ASIA/INDIA - Narendra Modi's party loses votes: "Pluralism and democracy are guaranteed"

Wednesday, 5 June 2024 politics   democracy   human rights   religious minorities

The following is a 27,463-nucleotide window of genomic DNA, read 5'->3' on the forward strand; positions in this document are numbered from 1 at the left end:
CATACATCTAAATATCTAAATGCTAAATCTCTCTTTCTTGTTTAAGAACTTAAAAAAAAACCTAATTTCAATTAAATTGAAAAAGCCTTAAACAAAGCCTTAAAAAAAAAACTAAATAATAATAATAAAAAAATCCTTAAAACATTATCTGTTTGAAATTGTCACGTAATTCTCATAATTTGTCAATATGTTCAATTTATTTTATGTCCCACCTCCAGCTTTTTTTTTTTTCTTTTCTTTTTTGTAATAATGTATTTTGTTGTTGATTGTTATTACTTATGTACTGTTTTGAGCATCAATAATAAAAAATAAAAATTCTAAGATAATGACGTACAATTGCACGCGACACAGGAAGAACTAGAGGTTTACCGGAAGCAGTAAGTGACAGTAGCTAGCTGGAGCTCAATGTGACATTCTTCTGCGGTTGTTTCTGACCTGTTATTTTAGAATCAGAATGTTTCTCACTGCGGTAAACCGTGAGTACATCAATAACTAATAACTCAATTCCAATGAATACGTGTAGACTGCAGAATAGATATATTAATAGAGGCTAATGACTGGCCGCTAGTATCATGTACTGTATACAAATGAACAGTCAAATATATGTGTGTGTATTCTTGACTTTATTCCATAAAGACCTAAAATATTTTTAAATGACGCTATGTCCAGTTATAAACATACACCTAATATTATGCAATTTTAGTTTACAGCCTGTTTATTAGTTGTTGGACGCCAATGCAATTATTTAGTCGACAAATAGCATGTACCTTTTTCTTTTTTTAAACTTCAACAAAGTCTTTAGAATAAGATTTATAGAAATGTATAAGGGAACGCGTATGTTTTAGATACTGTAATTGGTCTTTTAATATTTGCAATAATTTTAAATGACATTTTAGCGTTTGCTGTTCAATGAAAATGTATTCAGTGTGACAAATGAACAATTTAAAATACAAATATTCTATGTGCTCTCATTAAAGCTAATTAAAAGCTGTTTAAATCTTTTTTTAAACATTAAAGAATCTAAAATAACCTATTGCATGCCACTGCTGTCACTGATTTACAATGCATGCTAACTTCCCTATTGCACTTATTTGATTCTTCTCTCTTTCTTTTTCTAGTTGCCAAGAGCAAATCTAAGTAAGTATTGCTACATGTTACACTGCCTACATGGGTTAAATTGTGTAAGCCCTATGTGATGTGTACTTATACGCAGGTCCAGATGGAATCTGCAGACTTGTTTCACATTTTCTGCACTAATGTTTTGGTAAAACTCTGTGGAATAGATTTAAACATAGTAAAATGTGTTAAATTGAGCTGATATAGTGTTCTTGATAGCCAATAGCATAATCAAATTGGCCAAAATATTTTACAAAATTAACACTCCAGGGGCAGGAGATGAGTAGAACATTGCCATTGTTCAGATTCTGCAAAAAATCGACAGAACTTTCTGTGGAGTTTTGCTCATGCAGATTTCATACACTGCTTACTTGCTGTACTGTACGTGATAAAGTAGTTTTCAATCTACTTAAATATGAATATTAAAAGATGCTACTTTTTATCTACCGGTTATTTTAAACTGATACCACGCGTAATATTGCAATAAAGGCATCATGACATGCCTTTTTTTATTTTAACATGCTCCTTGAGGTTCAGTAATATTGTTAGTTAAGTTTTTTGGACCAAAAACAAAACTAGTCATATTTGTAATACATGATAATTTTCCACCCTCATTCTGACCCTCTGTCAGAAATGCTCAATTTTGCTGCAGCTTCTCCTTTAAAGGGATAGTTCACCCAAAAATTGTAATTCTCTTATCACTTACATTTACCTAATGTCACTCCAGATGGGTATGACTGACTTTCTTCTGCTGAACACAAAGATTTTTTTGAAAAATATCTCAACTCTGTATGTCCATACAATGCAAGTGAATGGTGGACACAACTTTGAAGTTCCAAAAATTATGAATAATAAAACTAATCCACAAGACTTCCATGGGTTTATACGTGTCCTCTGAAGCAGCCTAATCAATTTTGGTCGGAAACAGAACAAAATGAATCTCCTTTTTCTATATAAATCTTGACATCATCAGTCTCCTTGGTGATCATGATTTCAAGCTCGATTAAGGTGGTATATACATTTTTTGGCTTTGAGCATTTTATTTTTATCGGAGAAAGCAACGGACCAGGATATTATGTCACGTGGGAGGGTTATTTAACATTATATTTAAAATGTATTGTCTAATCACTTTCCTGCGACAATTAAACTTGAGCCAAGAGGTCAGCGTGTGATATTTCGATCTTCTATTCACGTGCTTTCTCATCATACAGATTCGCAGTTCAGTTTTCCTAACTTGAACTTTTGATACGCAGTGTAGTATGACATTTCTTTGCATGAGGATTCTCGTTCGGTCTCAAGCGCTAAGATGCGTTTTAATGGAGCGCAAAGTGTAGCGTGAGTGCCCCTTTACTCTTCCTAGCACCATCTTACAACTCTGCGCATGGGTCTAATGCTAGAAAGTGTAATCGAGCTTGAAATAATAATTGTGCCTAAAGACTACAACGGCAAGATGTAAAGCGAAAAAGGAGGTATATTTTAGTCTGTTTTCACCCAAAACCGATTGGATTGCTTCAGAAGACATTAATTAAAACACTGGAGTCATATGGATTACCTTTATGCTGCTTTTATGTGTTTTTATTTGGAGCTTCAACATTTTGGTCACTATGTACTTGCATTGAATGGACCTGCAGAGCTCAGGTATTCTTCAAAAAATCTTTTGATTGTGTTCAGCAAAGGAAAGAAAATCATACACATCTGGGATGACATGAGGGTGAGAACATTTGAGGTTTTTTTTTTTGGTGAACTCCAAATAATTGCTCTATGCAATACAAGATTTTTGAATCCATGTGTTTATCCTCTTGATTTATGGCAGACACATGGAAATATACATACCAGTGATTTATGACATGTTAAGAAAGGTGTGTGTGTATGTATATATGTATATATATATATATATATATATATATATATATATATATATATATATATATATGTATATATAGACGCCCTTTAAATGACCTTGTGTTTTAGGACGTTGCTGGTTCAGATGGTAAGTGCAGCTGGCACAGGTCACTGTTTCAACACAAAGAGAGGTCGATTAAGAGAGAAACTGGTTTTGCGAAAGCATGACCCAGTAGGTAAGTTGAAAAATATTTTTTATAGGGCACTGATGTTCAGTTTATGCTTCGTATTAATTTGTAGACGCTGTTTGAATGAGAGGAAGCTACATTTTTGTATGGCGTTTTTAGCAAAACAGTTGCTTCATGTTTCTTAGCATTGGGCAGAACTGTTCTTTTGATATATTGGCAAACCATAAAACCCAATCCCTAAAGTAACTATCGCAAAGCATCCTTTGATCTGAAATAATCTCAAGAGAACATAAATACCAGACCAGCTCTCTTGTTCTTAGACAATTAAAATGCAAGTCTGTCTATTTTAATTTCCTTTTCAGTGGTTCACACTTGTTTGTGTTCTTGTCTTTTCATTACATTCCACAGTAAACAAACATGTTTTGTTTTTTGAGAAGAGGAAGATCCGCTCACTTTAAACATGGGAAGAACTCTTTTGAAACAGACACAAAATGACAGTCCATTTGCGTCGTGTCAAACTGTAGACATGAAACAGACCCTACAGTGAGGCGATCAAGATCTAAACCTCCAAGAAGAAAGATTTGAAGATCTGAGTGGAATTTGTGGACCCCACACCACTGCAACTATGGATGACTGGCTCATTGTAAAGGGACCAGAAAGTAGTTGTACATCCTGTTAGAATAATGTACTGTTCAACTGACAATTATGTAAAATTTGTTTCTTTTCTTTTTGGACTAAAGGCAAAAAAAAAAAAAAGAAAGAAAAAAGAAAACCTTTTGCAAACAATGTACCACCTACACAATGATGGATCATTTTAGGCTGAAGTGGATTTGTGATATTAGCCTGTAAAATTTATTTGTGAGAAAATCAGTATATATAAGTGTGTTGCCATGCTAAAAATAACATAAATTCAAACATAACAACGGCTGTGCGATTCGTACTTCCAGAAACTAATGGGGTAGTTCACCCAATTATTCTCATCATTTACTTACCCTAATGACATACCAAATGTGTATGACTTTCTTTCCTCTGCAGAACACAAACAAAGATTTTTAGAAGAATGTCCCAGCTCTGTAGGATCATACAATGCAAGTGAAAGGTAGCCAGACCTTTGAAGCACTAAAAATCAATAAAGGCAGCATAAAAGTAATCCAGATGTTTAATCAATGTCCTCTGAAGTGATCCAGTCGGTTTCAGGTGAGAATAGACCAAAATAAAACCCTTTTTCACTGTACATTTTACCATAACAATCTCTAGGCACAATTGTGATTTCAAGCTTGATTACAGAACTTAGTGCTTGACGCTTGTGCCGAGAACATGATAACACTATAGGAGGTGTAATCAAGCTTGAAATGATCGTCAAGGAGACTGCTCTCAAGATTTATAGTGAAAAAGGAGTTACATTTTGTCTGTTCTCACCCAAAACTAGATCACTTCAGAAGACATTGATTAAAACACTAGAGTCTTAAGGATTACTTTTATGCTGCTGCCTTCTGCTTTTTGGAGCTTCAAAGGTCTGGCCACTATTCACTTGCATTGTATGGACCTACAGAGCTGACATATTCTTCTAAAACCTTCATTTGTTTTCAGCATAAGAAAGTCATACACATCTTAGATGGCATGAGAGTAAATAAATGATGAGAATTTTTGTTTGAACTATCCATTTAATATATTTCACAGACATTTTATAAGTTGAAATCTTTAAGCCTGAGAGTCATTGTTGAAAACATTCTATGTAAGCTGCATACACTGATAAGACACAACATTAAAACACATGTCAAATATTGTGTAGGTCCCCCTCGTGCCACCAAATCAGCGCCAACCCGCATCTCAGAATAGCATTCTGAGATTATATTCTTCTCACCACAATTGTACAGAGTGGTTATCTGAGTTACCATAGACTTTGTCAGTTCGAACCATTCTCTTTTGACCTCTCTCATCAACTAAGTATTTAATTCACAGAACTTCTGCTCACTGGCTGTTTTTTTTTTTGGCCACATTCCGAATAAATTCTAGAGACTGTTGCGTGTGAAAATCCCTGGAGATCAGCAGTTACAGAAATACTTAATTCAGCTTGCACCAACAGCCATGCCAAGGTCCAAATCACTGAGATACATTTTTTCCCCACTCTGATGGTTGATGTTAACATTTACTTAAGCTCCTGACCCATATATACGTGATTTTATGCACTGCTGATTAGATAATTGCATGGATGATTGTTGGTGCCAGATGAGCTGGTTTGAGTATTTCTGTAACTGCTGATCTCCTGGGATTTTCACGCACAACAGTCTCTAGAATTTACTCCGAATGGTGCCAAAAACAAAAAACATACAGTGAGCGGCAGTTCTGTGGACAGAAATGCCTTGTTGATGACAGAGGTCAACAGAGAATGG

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New Delhi (Agenzia Fides) - The Bharatiya Janata Party (BJP), the party of Indian Prime Minister Narendra Modi, won a majority in the parliamentary elections just concluded in India, but by a narrow margin compared to the victory predicted by polls and analysts. According to the final results, the BJP, which received the most votes in the country, will not have an absolute majority in Parliament (the Lok Sabha, with 543 seats), will not be able to govern alone and will therefore need the support of allied groups. As confirmed by the Election Commission, the party obtained a total of 240 seats, 62 fewer than in 2019. This is less than the 272 seats required for a parliamentary majority. With its partners in the "National Democratic Alliance", the coalition has 292 seats and can form a majority government for the next five years under the leadership of Narendra Modi, who is entering his third term as president. The center-left opposition coalition, the "Inclusive Alliance for India's National Development" (acronym "India"), received more than 230 seats. The 25-party alliance ran together against the BJP coalition for the first time. The main party in the "India" coalition, the Congress Party, won 99 seats, doubling its 2019 result, when it won 46 seats. The Socialist Party (SP), on the other hand, will have 37 MPs, while it had no representatives in the previous legislative period. "These results, which preserve democracy and pluralism, have come about thanks to the tireless and selfless efforts of many people at all levels of civil society across the country and they should be welcomed as they do not give anyone the opportunity to implement unconstitutional projects," comments Ahmedabad-based Indian Jesuit Father Cedric Prakash. "Indian civil society will continue to fight corruption, inter-religious hatred, polarization and manipulation of society by money and mass media or by entities subordinate to nationalist politics," said the Jesuit. "The goal of social action is to strive for truth, justice and love. Now is the time for meaningful assessment, serious introspection and careful planning so that all healthy sections of society can work together to ensure that the values enshrined in our Constitution are protected and remain an indispensable heritage for the people of India," concludes Father Prakash. For the estimated 28 million Christians on the Indian subcontinent, criteria and values such as religious freedom and the secularism of the state remain fundamental to the preservation of the world's largest democracy. Modi's Bharatiya Janata Party has been in power since 2014. Since then, the past decade has seen repeated incidents of violence, discrimination and harassment against religious minorities, especially Christians and Muslims. Extremist Hindu groups, emboldened by the ideology of "Hindu supremacy" ("Hindutva"), have committed abuses ranging from physical assaults to false accusations of forced religious conversions. There is now hope that the BJP will correct course towards a more inclusive policy that guarantees civil rights to the country's more than 200 million Muslims, Christians and other religious minorities. (PA) (Agenzia Fides, 5/6/2024)